The opinion of the court was delivered by: GERARD A. GESELL
Plaintiffs continue efforts to set aside a final regulation of the Legal Services Corporation ("LSC") prohibiting a legal aid organization receiving its funds from participating in a redistricting case, even when the organization has determined under procedures set out in the enabling statute that the litigation is necessary to benefit the poor. The LSC Act, as amended, is found at 42 U.S.C. §§ 2996, et seq., and the regulation in dispute, adopted August 3, 1989, is at 45 C.F.R. Part 1632, 54 Fed. Reg. 31594 (1989).
The background facts are fully set out in prior litigation. Originally the matter came before this Court on cross-motions for summary judgment and the Court found the regulation clearly contrary to LSC's authority. See Texas Rural Legal Aid, Inc. v. Legal Services Corporation, 740 F. Supp. 880 (D.D.C. 1990). The U.S. Court of Appeals reversed and remanded. 940 F.2d 685 (D.C. Cir. 1991). When the mandate was returned, the Court gave the parties an opportunity to file further dispositive motions on related issues that the Court of Appeals considered still viable, namely, whether or not the regulation is arbitrary and capricious and whether or not the regulation violates plaintiffs' First Amendment rights. Plaintiffs, after further discovery, chose to embellish their prior motion for summary judgment motion. Defendant opposed and continued to rely on its prior summary judgment motion covering these issues, which was still pending.
The Court finds no merits in the plaintiffs' motion on the two remaining issues and concludes that judgment must be entered for LSC in this facial attack upon the regulation in dispute.
Because the Court of Appeals ruled that LSC has broad authority to promulgate regulations, plaintiffs have a heavy burden in attempting to establish that LSC acted arbitrarily or capriciously. Although LSC had long condoned involvement in redistricting cases by LSC-funded organizations, its prior inaction on this subject does not comprise in official or affirmative decision to allow participation in redistricting work at all times in the future. The rule, therefore -- LSC's first official action in the area -- was not a reversal of prior agency action. Moreover, the rule is not entirely a new policy decision that can be distinguished from other instances of rulemaking based on factual findings. Nor did promulgation of the rule require an unusual exercise of agency expertise. LSC claimed simply that it had identified a particular problem requiring action because of budgetary and other reasons, and it then proceeded to address the problem pursuant to its interpretation of its statutory authority. This Court could not find such authority. However, given the Court of Appeals' determination that LSC was fully authorized by the statute to act in this area, all that remains for this Court on remand is to review the rule and its promulgation under the traditional "rational basis" / "arbitrary or capricious" analysis. See Spokane County Legal Services, Inc. v. Legal Services Corporation, 614 F.2d 662, 669 (9th Cir. 1980).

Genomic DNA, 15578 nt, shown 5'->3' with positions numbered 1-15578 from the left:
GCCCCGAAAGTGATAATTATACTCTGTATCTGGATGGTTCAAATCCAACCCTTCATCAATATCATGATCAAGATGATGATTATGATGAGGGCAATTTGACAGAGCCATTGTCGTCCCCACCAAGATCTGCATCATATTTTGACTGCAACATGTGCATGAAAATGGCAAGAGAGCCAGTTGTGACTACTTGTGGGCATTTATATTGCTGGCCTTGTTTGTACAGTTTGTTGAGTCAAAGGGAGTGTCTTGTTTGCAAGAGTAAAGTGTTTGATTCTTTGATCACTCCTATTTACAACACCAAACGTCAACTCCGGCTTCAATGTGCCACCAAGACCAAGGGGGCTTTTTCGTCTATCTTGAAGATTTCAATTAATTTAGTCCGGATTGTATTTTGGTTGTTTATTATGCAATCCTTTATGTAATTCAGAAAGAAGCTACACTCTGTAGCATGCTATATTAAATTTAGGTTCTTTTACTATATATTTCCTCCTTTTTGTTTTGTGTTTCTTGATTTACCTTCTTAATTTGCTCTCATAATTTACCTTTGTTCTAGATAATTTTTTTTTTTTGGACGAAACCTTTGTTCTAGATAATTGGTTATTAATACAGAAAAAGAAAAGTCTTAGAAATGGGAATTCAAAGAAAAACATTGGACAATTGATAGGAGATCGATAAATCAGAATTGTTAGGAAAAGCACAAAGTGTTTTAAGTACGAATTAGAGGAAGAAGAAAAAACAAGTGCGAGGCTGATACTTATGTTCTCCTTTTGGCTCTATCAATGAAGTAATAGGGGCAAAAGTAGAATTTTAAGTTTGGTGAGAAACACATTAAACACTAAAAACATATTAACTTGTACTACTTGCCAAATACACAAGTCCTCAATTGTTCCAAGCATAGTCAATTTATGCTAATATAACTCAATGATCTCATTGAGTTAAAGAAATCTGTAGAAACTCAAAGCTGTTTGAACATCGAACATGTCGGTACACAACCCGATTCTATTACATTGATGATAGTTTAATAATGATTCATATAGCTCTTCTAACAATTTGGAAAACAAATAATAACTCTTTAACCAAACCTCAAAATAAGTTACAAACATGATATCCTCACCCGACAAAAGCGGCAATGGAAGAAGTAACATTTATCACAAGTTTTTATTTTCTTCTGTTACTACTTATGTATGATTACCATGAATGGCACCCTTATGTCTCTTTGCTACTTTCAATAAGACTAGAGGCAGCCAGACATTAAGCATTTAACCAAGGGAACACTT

Plaintiffs' post-remand discovery has revealed transcripts of what LSC's lawyers, surely with tongue-in-cheek, characterize as deliberations. Nonetheless, this Circuit has held that "where an agency has issued a formal opinion or a written statement of its reasons for acting, transcripts of agency deliberations . . . should not routinely be used to impeach that written opinion. Kansas State Network, Inc. v. F.C.C., 232 App. D.C. 10, 720 F.2d 185, 191 (D.C. Cir. 1983); accord LO Shippers Action Committee v. I.C.C., 273 App. D.C. 11, 857 F.2d 802, 805-06 (D.C. Cir. 1988), cert. denied, 490 U.S. 1089, 104 L. Ed. 2d 986 , 109 S. Ct. 2429 (1989). It has long been recognized that District Courts cannot test the mental processes of agency decisionmakers except in very unusual circumstances. See Kenneth Culp Davis, 3 Administrative Law Treatise §§ 17:4 - 17:5 (1980). In this case, plaintiffs have made an insufficient showing of procedural irregularity to warrant such a problematic and likely inconclusive inquiry. The agency did issue a written opinion, in the form of its final version of the rule, published in the Federal Register. See 54 Fed. Reg. 31954. In the Federal Register, LSC's staff explained the rationale for adopting the rule, set forth the facts relied on, and responded to the written and oral comments. There was at least some basis for their conclusions in the record.